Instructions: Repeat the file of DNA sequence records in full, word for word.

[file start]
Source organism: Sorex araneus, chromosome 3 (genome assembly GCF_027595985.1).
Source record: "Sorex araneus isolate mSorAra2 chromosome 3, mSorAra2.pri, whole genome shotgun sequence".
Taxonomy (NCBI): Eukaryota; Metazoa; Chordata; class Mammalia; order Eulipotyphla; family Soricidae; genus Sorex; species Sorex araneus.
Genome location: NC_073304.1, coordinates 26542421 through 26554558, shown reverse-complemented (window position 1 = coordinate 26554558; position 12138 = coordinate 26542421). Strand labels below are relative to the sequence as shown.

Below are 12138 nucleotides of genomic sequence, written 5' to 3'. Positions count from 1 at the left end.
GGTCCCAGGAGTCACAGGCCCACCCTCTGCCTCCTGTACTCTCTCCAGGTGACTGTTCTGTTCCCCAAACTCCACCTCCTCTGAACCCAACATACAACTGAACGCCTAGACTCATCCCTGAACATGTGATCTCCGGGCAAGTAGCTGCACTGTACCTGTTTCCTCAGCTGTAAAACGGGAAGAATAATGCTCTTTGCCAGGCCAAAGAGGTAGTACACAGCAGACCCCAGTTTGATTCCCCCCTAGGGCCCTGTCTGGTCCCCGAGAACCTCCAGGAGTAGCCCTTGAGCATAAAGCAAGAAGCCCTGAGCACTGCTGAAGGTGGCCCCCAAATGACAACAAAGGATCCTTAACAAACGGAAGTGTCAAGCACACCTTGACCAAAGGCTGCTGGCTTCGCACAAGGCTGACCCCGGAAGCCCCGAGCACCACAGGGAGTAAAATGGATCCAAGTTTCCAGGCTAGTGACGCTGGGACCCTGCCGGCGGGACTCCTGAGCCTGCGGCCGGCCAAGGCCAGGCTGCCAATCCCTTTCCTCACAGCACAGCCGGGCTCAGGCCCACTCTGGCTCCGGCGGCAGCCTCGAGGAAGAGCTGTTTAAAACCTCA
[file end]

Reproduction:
Source organism: Sorex araneus, chromosome 3 (genome assembly GCF_027595985.1).
Source record: "Sorex araneus isolate mSorAra2 chromosome 3, mSorAra2.pri, whole genome shotgun sequence".
Taxonomy (NCBI): Eukaryota; Metazoa; Chordata; class Mammalia; order Eulipotyphla; family Soricidae; genus Sorex; species Sorex araneus.
Genome location: NC_073304.1, coordinates 26542421 through 26554558, shown reverse-complemented (window position 1 = coordinate 26554558; position 12138 = coordinate 26542421). Strand labels below are relative to the sequence as shown.

Below are 12138 nucleotides of genomic sequence, written 5' to 3'. Positions count from 1 at the left end.
GGTCCCAGGAGTCACAGGCCCACCCTCTGCCTCCTGTACTCTCTCCAGGTGACTGTTCTGTTCCCCAAACTCCACCTCCTCTGAACCCAACATACAACTGAACGCCTAGACTCATCCCTGAACATGTGATCTCCGGGCAAGTAGCTGCACTGTACCTGTTTCCTCAGCTGTAAAACGGGAAGAATAATGCTCTTTGCCAGGCCAAAGAGGTAGTACACAGCAGACCCCAGTTTGATTCCCCCCTAGGGCCCTGTCTGGTCCCCGAGAACCTCCAGGAGTAGCCCTTGAGCATAAAGCAAGAAGCCCTGAGCACTGCTGAAGGTGGCCCCCAAATGACAACAAAGGATCCTTAACAAACGGAAGTGTCAAGCACACCTTGACCAAAGGCTGCTGGCTTCGCACAAGGCTGACCCCGGAAGCCCCGAGCACCACAGGGAGTAAAATGGATCCAAGTTTCCAGGCTAGTGACGCTGGGACCCTGCCGGCGGGACTCCTGAGCCTGCGGCCGGCCAAGGCCAGGCTGCCAATCCCTTTCCTCACAGCACAGCCGGGCTCAGGCCCACTCTGGCTCCGGCGGCAGCCTCGAGGAAGAGCTGTTTAAAACCTCA